Exemplary Ethnographic Research
Diverse forms of ethnographic inquiry are featured on this page. When browsing, please note the topic of study selected, the the researcher(s) vantage point (i.e., assumptions, biases, engagement with the community), and the ways in which the research did or did not affirm the identities of the participants.
RACE: Are we so different?
The exhibition RACE: Are we so different? brings together the everyday experience of living with race, its history as an idea, the role of science in that history, and the findings of contemporary science that are challenging its foundations.
Interactive exhibit components, historical artifacts, iconic objects, compelling photographs, multimedia presentations, and attractive graphic displays offer visitors to RACE an eye-opening look at its important subject matter.
Developed by the American Anthropological Association in collaboration with the Science Museum of Minnesota, RACE is the first nationally traveling exhibition to tell the stories of race from the biological, cultural, and historical points of view. Combining these perspectives offers an unprecedented look at race and racism in the United States.
The RACE research study utilized three distinct perspectives to study the issue of race: historical analysis, scientific human variation of people, and lived experiences. These distinct perspectives lend themselves to form theoretical frameworks that informed a particular perspective and point of reference.
You can explore, compare and contrast how three different approaches inform different aspects of the research:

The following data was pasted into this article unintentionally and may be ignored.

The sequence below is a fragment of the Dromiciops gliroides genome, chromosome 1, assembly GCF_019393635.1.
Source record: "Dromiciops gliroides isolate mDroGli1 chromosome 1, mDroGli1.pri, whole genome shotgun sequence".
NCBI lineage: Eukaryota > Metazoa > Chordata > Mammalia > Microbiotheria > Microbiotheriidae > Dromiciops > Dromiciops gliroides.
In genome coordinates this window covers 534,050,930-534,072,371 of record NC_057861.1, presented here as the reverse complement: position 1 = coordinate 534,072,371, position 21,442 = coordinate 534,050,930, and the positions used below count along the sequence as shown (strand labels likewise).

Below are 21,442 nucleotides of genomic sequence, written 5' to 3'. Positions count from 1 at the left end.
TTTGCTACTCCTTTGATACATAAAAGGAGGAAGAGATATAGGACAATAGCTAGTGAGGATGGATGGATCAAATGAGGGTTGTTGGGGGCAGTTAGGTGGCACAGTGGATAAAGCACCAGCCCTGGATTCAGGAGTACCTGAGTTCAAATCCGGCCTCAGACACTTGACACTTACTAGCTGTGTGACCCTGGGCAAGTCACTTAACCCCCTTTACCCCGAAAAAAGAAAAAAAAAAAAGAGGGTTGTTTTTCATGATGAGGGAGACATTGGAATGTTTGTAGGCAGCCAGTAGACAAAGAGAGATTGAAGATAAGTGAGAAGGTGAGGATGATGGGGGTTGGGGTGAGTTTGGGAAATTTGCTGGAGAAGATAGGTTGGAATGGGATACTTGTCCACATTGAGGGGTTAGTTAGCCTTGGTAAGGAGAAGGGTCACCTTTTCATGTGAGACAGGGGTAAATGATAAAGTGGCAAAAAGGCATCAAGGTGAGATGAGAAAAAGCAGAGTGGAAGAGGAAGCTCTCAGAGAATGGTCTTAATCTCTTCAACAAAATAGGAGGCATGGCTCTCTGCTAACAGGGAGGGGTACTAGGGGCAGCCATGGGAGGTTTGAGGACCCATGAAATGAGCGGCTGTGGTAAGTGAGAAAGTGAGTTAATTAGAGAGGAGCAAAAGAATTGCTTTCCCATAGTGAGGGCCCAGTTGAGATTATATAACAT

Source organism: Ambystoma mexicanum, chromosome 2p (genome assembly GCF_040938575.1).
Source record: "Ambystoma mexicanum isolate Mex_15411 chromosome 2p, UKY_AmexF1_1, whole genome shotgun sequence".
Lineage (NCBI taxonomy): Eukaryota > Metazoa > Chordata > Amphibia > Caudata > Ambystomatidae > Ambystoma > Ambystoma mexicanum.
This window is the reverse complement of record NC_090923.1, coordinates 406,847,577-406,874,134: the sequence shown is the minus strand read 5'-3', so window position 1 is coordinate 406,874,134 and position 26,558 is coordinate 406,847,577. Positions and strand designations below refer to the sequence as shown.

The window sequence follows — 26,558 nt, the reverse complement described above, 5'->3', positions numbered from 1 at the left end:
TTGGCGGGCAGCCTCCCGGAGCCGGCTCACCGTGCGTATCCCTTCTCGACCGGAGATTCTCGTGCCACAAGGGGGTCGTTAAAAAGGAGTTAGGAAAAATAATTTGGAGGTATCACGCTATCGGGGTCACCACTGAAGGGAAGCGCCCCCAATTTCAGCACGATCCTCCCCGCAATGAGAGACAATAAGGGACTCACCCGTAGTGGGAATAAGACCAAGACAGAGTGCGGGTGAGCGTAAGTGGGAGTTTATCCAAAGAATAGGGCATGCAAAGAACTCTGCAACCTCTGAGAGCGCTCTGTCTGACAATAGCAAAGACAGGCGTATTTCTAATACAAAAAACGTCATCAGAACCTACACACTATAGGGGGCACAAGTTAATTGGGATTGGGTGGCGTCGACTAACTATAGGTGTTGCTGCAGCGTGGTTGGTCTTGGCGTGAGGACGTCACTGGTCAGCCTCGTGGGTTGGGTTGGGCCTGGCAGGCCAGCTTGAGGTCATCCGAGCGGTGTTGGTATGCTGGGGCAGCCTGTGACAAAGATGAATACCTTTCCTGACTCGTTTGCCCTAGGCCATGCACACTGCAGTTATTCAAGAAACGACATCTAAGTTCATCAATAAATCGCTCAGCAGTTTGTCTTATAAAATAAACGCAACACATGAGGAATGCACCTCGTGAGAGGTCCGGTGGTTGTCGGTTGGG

To be Indigenous is a project of the ONG Community, in which indigenous and nonindigenous people participate to collect information about indigineous tribes in Chile. The aim of the project is to better understand the original cultures that inhabit on the national territory and the continental region.
The anthropology research projects supports the exploration of culture (i.e., music, language, culture, art, food, etc.) according to the region. More specifically, the research project developed an interactive map that allows one to better understand the tribes’ location and its relation to culture.
The videos to the right illustrate aspects of the indigenous tribe and Chile. The video below demonstrates the ways in which ethnography research informs current events that impacts the livelihood of an indigenous Chilean tribe.
Download the most recent publication of the Being Indigenous project, in which the researchers translate indigenous folktales. The purpose of the publication is to understand the roots of Chilean culture.